If we want to understand the world, we must first of all understand our access to it. In Professor Pajević’s view, when making sense of our perceptions, we necessarily recur to language. Our sensual perceptions pass through words in order for us to make sense of them and to establish what we consider the world we live in, our worldview. Consequently, meaning comes with language.
Literature can be considered the laboratory of meaning. If we want to think the specificity of literature, la chose littéraire, we must however think beyond the sign and find ways of considering other dimensions of meaning-making. Poetic thinking considers language not as a product but as an activity of the interaction between the form of language and the form of life. That implies that we have to consider the continuous (Henri Meschonnic) of language: we could say with Wilhelm von Humboldt that it is not the words that constitute speech but, on the contrary, the words emerge out of speech. Language is thus always determined by its unique situation. Reason must resonate with the world; we have to ‘reasonate’. This is the dialogical dimension of poetic thinking, the relationship primes.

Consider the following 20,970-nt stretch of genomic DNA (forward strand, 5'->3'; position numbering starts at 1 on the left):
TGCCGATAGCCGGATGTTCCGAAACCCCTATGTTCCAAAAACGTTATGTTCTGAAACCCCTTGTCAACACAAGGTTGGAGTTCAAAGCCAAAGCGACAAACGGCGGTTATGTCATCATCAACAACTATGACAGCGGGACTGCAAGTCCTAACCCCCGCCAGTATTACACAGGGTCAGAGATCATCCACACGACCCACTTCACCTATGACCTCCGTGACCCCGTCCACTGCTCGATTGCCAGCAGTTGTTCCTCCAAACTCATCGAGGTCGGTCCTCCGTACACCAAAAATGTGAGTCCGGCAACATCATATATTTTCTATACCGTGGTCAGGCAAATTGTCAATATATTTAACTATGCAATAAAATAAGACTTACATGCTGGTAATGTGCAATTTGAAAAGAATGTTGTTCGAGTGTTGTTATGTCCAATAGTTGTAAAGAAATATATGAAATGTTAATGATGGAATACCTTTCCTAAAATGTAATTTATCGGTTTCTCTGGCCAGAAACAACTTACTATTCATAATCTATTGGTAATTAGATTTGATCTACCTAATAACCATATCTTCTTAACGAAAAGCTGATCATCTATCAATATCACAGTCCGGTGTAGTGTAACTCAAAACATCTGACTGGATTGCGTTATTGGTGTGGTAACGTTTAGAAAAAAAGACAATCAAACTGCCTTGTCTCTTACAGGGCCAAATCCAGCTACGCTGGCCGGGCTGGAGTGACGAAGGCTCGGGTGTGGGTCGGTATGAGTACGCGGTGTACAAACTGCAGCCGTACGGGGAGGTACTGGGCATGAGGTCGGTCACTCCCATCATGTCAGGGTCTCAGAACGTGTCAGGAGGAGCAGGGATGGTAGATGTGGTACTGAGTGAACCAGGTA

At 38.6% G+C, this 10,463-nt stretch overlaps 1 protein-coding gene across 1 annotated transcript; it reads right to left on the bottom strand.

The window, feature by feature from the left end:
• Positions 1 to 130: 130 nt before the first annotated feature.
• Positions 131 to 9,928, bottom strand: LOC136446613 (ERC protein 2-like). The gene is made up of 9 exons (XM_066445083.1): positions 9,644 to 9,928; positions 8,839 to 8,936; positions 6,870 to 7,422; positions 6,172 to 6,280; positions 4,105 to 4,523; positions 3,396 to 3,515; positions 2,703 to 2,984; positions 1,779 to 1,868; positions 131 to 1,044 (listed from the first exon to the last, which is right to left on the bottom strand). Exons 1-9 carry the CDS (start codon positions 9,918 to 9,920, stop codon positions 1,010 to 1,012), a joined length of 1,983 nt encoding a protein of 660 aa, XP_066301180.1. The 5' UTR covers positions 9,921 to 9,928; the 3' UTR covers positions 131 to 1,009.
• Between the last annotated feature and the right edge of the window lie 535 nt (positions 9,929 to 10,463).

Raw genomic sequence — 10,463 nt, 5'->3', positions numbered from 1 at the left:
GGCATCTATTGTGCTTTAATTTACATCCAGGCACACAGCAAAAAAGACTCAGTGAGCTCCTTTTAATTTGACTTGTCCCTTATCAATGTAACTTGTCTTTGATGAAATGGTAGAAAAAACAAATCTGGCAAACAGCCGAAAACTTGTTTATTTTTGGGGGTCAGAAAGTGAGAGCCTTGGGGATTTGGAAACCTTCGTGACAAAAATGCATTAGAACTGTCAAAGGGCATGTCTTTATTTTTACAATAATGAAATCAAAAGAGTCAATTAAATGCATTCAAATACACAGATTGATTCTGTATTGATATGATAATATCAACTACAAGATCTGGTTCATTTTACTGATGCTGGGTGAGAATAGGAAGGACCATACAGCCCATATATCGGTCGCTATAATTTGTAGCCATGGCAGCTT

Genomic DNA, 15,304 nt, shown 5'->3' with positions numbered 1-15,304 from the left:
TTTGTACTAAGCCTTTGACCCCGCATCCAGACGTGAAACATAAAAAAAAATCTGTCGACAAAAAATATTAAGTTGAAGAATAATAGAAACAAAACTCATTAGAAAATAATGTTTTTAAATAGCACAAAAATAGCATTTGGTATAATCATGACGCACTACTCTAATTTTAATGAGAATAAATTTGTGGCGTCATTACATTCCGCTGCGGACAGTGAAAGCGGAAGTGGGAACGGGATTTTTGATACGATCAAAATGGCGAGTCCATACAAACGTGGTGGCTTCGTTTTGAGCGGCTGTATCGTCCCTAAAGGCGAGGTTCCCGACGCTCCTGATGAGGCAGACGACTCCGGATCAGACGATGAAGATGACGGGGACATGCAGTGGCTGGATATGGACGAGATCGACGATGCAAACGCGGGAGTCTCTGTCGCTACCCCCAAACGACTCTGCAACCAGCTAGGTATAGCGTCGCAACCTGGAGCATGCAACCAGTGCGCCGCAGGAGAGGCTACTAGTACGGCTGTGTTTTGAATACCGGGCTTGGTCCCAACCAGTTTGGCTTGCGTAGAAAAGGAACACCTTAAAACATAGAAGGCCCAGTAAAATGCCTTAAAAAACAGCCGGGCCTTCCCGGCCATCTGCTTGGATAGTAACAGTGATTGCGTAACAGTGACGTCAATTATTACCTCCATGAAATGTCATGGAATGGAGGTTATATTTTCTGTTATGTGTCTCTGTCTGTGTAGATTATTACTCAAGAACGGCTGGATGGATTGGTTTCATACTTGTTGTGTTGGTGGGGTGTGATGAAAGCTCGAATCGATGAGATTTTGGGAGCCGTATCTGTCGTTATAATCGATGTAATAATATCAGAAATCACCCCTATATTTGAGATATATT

Vocals by Anoki von Arx, piano Jaan Kapp
1. Puccini: Turandot - Tu che di gel sei cinta
2. Puccini: Gianni Schicchi - Oh mio babbino caro
3. Verdi: Il trovatore - Stride la vampa